Linky linky

- 7 comments

-Tess Gerritsen on “Non-white heros: the kiss of death in the marketplace” (I realised for the first time that Gerritsen herself was Chinese-American, something that was–I now realise–carefully passed up in bios and promo material, at least over here). And urk. I’d read a thriller with an Asian detective in a heartbeat…

-Cora Buhlert on “Women Writers, international writers, marginalised writers”. Towards the end, she speaks of the tendency to assume that ESL learners have bad English, a fact which I’m all too aware of: I have a stack of reviews which complain about the lack of fluency in my writing style, and what’s fascinating about those is that they all, without exception, were written by people who knew English wasn’t my native language. See Juliette Wade’s awesome post on the subject. It’s an interesting (if infuriating) phenomenon). Though nobody has been pressuring me yet to write more “French” stories. Thank goodness, I wouldn’t know where to start on those…

-Over at the World SF blog, Joyce Chng interviews Malay writer K.S. Augustin.

-Liz Wiliams on “Science Fiction reflects the extremes of human belief”

Yes, I know. Blog’s been fairly quiet. I’m chugging away on the novella, slowly rediscovering the joys of worldbuilding and writing (which took a big hit when my headspace was occupied by the job hunt, the flat renovation, and sundry RL items). Also, dealing with Harbinger of the Storm French translation, plus the edits for Master of the House of Darts just came in, and I realised I hadn’t written the acknowledgements or the historical footnotes at all. Darn. And I thought the summer was going to be quiet…

7 comments

  1. Of course, it’s even more infuriating if an American (the few times it’s happened to me, it always was an American) tries to lecture you on your own language based on their incorrect assumption of the meaning of a word the English language has borrowed from your language.

    The German promo material also never mentioned that Tess Gerritsen is Chinese-American. I also seem to recall her saying that her Dutch publisher wanted her to use a different pen name for the Dutch editions, because Gerritsen is a fairly common Dutch surname and genre fiction by Dutch authors doesn’t sell apparently, probably because there is hardly any.

    Thanks for the link BTW. Though – tiny correction – my surname is spelled Buhlert.

  2. Arg, so sorry for mispelling your name! Corrected.
    I have never had an American try to correct me on borrowed French words; I think I would have bitten their heads off.. But I’ve had the lectures on usage (I don’t mind getting some idiomatic expressions explained to me; in fact, it happened only the other day; but someone repeatedly telling me that of course I need English explained to me because I’m not a native is… annoying, very much so).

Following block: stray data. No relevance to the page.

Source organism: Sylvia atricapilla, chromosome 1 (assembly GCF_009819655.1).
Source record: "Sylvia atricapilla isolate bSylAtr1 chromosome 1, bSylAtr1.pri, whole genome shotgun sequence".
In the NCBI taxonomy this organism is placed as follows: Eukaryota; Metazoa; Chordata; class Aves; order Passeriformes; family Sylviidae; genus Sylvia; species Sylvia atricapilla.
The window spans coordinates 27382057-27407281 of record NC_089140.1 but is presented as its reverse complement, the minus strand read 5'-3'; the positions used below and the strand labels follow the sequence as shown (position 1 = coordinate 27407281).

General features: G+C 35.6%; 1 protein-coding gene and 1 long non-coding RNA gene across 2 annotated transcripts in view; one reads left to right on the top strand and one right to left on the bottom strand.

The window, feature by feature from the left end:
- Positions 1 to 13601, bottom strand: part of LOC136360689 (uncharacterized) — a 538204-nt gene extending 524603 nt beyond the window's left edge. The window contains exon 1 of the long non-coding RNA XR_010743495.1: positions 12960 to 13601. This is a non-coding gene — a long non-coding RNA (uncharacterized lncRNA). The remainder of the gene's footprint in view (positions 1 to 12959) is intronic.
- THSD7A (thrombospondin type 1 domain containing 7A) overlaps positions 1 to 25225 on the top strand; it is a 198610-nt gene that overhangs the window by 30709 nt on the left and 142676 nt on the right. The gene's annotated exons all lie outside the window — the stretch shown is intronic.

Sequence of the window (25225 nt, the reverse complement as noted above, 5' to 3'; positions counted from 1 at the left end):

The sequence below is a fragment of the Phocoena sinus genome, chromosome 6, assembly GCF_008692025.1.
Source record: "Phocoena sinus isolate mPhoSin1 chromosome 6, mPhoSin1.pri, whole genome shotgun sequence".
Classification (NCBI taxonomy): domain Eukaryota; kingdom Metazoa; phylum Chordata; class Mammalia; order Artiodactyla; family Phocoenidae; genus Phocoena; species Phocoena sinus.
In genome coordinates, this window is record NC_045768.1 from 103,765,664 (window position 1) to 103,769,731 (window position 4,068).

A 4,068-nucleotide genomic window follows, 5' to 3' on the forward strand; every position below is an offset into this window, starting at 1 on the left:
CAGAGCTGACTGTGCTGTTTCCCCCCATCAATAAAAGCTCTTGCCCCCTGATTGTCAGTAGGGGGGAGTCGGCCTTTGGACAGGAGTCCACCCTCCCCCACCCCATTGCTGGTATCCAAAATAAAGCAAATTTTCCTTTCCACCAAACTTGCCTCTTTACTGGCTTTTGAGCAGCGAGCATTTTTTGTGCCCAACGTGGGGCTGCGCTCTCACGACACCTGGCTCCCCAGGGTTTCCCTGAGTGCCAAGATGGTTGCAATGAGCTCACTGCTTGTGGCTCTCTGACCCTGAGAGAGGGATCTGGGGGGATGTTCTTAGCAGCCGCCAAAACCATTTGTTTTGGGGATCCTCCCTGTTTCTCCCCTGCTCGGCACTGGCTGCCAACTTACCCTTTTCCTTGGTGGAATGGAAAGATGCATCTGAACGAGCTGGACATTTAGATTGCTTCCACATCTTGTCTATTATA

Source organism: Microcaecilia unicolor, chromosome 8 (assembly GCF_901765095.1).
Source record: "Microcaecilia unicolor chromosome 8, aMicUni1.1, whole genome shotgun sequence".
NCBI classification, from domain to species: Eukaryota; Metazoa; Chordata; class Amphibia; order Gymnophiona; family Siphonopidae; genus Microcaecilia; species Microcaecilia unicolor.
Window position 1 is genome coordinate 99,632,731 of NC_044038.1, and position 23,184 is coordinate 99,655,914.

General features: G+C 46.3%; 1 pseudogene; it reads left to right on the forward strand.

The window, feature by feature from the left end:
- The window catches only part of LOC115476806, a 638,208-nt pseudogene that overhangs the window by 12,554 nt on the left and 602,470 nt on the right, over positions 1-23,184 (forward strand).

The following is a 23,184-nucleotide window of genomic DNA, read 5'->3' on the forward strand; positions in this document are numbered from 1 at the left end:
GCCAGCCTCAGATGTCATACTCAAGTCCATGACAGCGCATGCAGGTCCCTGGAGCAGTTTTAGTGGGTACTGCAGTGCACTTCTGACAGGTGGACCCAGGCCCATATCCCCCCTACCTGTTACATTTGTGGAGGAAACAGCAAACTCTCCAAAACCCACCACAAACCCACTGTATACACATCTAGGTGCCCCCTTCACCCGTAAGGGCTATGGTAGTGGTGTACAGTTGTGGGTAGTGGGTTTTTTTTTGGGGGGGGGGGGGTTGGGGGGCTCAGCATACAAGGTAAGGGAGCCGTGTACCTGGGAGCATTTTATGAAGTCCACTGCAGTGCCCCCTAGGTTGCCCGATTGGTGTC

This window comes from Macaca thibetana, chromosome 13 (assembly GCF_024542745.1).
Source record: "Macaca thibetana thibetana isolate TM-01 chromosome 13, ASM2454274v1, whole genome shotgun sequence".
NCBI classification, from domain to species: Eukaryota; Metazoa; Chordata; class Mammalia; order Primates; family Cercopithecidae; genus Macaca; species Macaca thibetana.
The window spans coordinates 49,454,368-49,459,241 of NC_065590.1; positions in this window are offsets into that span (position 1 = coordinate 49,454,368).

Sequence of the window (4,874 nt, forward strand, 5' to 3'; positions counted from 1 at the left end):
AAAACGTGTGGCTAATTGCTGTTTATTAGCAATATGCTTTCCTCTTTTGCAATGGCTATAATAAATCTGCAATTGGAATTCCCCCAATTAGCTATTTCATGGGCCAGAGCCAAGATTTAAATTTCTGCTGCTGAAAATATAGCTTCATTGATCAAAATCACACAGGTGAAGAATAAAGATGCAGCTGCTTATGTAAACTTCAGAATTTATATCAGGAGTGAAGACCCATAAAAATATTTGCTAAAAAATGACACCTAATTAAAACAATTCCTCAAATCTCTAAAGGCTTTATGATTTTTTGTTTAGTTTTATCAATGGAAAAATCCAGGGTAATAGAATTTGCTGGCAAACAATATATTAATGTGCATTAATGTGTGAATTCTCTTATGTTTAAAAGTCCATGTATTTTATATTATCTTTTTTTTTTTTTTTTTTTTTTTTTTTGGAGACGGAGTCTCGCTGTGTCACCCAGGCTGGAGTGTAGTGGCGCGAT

>her Dutch publisher wanted her to use a different pen name for the Dutch editions, >because Gerritsen is a fairly common Dutch surname and genre fiction by Dutch authors >doesn’t sell apparently, probably because there is hardly any.
    I’m trying to find adequate words, but all I can think of is how angry I am at this…

  3. I’ve had that happen three times, probably because the German borrowed words stand out more than French ones. Once it was a case of false etymology, in the other two cases the word had a narrower meaning in English than in German. I don’t have a problem with the fact that borrowed words can have a narrower or different meaning than in the original language – German had a couple of borrowed pseudo-English words that don’t even exist in English with that particular meaning. It is, however, rude to tell a native speaker that the meaning another language has mistakenly assigned a word is the only correct one.

    And the thing with Tess Gerritsen and her Dutch publisher is absolutely infuriating down to the assumption that nobody would read a genre novel by a local writer. Though at least in Germany, local SF, fantasy, horror and western writers were pushed to use American sounding pen names for pretty much the same reason.

  4. Wow, that is beyond rude…

    I seem to recall that a number of French writers took on American pen names (and started writing American-style thrillers) in order to bolster sales. I’ve only glanced at bookshelves in Germany, but suspect it happens less in France than in Germany or the Netherlands, because we have a strong home market where there still is strong diversity, but still… (speaking of thrillers and mainstream. I confess I’m less expert in speculative fiction, though I’ve never heard of anything like that).

  5. The push to use an American sounding pen name was fairly common on the pulpier edges of popular fiction, whether western, thrillers or SF. Often these names were housenames used by many different writers, e.g. Clark Dalton, author of the Perry Rhodan SF novelettes.

    Nowadays, most of the bigger name SF and fantasy writers no longer try to hide their nationality. But a few writers, mostly women and mostly writing urban fantasy or YA fantasy, still use American sounding pseudonyms.

  6. Aliette, I’ve read a few of your stories in the magazines, and may I say that anyone who complains that your English is “non-native” needs to be smacked upside the head–and *soundly*? You have an amazing gift for words, and I love reading your stories.

    Ignore the pedants and mental-clusterfuck ‘officials’ (you know, people who get off on being able to interfere with someone else’s life because they have a tiny authority to stamp some document, or grant some government request, or similar), and keep writing as you write, because what you write is beautiful.

  7. Grayson: aw, thank you for dropping by, and thank you so much for the reassurance. Definitely much needed and much appreciated.

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